Getting Through Your Kids Witching Hour Every Day
I have no proof of this, but I swear the evening cocktail hour was invented by parents of young children. Any parent with a young child knows that there is a certain time of day in the late afternoon and early evening where little kids become monsters. Actual monsters. It’s sometimes called the witching hour. And a drink starts to sound pretty good about then.
In my house, this usually happens around 4 pm. By 4 pm, the kids and I are sick of each other. Sick of being in the house. Hungry, tired, and cranky.
Around that time I just want to collapse into a chair and watch TV with a snack. Or stare into space without having to answer any questions, break up any fights, hold or feed anyone, or listen to one more whine, complaint, or scream from my kids. Naturally, this is the time they decide to erupt with all of these things.
I know I’m not alone. I’ve talked to other moms. It’s some kind of agreement the kids have or maybe a werewolf like curse that strikes all kids in the late afternoon and early evening.
If your kids suffer from this afternoon-ruining affliction, I’ve gathered a few ideas for how to cope.
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How to Survive The Witching Hour
This is not about winning Mother of the Year Awards, ladies. These tips are about survival mode.
1. Go Outside During the Afternoon Witching Hours
This is my go-to way to pull us out of the downward spiral that starts at 4 pm. As soon as the meltdowns start I hustle the kids into coats and shoes and we go for a walk. Even if they complain they usually shake off the bad moods by the time we hit the driveway.
Alternatively, I sometimes take them into the yard to play on our swingset, or play a game of tag or follow the leader.
This works well if part of the problem is feeling cooped up. Sometimes a change of scenery makes a big difference. And this doesn’t usually require much more of parents than walking, possibly pushing a stroller, or standing outside to make sure no one gets hurt.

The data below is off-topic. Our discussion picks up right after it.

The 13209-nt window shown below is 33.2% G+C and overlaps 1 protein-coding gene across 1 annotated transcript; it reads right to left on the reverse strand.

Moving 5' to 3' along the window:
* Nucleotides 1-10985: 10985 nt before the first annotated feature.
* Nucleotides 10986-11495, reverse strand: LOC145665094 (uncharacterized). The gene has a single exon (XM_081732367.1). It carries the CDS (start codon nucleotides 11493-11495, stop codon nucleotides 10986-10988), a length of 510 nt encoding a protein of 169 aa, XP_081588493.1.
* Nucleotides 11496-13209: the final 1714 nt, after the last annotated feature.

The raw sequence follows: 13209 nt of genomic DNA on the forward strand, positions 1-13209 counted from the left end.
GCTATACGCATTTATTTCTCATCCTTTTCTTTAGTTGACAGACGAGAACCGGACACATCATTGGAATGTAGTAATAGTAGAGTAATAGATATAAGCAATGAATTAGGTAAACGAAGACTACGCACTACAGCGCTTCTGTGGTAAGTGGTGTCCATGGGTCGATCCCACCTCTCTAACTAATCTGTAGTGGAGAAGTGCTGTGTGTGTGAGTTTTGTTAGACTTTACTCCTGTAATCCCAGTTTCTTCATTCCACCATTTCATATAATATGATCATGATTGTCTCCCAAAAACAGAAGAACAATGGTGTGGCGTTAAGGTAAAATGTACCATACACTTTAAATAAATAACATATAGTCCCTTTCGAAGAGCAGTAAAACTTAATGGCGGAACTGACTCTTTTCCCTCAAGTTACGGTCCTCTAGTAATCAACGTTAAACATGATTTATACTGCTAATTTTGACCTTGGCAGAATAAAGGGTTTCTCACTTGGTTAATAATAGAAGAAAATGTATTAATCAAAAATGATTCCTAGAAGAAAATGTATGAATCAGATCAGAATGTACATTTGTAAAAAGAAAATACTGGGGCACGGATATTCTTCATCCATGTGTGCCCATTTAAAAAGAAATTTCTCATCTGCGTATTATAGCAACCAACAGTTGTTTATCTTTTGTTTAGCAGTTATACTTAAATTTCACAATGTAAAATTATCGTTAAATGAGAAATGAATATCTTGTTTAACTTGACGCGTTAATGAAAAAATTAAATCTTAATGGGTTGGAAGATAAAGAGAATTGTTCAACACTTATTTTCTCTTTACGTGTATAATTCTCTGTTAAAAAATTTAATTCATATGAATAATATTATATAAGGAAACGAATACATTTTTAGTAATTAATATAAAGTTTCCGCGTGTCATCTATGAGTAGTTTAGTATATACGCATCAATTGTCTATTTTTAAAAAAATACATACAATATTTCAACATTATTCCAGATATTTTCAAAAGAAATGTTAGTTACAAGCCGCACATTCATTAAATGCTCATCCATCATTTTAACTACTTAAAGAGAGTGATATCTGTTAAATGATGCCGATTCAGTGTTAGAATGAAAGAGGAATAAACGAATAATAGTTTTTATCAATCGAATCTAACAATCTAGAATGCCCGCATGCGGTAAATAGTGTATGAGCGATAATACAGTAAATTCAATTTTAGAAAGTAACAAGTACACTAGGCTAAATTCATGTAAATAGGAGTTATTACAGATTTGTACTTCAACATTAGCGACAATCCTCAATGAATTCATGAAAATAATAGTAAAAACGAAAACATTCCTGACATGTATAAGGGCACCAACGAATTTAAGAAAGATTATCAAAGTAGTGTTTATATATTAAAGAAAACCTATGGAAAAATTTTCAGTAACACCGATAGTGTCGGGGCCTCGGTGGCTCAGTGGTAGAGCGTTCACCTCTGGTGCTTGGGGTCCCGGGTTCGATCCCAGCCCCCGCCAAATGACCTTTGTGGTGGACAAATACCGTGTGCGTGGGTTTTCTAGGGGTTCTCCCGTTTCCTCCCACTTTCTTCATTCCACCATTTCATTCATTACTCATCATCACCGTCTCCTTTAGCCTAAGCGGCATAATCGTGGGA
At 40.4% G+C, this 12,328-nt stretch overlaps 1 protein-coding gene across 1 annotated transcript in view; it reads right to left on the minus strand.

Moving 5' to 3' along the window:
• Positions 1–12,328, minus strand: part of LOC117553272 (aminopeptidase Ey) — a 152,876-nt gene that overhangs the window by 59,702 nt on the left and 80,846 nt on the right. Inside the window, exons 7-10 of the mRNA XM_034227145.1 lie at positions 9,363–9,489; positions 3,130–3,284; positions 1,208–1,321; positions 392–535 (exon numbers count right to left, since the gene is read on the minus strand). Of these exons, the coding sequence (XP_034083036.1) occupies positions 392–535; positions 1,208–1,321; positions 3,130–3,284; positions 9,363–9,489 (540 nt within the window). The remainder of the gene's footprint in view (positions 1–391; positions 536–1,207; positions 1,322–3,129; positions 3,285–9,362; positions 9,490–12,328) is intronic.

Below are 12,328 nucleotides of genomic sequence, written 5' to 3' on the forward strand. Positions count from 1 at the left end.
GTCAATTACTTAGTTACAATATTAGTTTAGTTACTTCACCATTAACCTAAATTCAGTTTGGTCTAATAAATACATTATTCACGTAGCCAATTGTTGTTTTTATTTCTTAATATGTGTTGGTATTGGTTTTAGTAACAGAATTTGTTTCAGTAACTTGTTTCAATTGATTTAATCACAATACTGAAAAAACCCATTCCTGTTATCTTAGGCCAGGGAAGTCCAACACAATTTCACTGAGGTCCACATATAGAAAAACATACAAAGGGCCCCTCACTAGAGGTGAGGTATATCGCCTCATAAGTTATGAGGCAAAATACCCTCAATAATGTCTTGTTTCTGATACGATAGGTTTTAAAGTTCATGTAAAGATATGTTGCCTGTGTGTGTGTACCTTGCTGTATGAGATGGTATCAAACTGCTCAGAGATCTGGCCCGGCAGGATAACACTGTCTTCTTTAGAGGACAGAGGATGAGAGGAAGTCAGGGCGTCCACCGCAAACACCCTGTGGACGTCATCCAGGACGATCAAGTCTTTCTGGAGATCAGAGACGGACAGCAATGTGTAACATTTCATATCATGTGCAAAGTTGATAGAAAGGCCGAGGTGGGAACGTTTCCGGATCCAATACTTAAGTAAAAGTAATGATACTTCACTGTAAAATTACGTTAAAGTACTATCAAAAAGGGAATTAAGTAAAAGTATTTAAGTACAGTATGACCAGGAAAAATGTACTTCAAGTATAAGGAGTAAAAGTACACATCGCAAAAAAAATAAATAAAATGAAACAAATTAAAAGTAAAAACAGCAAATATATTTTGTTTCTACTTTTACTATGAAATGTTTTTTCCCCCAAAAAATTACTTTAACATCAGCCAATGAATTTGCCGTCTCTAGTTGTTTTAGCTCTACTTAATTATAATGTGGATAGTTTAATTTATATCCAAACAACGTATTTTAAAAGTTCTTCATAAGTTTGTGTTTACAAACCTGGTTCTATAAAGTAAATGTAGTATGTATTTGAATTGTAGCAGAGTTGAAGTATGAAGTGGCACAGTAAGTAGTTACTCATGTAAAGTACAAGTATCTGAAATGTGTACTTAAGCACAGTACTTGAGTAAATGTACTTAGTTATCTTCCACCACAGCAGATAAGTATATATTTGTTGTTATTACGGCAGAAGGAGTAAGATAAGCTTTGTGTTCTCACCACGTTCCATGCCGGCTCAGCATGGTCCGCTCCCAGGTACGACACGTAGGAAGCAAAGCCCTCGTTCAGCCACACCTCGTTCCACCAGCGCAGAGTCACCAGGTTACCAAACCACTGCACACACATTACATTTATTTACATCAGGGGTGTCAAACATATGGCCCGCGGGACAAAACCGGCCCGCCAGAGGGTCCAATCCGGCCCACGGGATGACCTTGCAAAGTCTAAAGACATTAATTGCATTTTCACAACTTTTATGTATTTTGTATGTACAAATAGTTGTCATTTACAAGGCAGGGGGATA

Plus, I love going outside. It’s my go-to fix for any problem.
2. Feed Them
Honestly, this one is hard for me because I’m really strict about eating on a schedule. My kids, not me. I eat all day.
And we eat an early dinner in order to get done in time for bed. My youngest is the slowest eater in the world. And I have to allow my oldest plenty of time to complain and whine about her food before she starts eating it. So, a snack is very likely to spoil their appetites for dinner.
Having said that, many of my mom friends swear by the snack cure. And they’re not wrong, this works. And some days I am all about what works.
Fill their mouths with snacks and hopefully they will be too busy chewing to whine or scream. Plus they’ll be seated at a table, unable to be underfoot or trying to climb your leg or any of the other late afternoon shenanigans that make me tear out my hair.
If it makes you feel better, serve cut up veggies or fruit.
3. Screen Time
We all know the one thing most likely to quiet a child in the throws of obnoxious behavior is a screen in front of them. Say what you want about the negative effects of screen time, but if you want to do what works, just give them the Ipad already. Or the Kindle, Or switch on their favorite cartoon.
None of us want our kids to spend too much time in front of a screen but thirty minutes in the afternoon to buy you a break and a chance to make dinner in peace is probably worth it. Do what you gotta do, mamas!
The Witching Hours are the Worst
Although this semi-psycho time of day is frequently referred to as The Witching Hour, we all know it’s hours, plural. And I for one, find it hard to take a lot of days. If this is something you struggle with too, I hope these tips can help you.
If you have other ideas for getting through the 4pm-7pm hours, please share them in the comments, for all our sakes.
And take a breath. Eventually, they grow out of this. Right? Right? Anyone?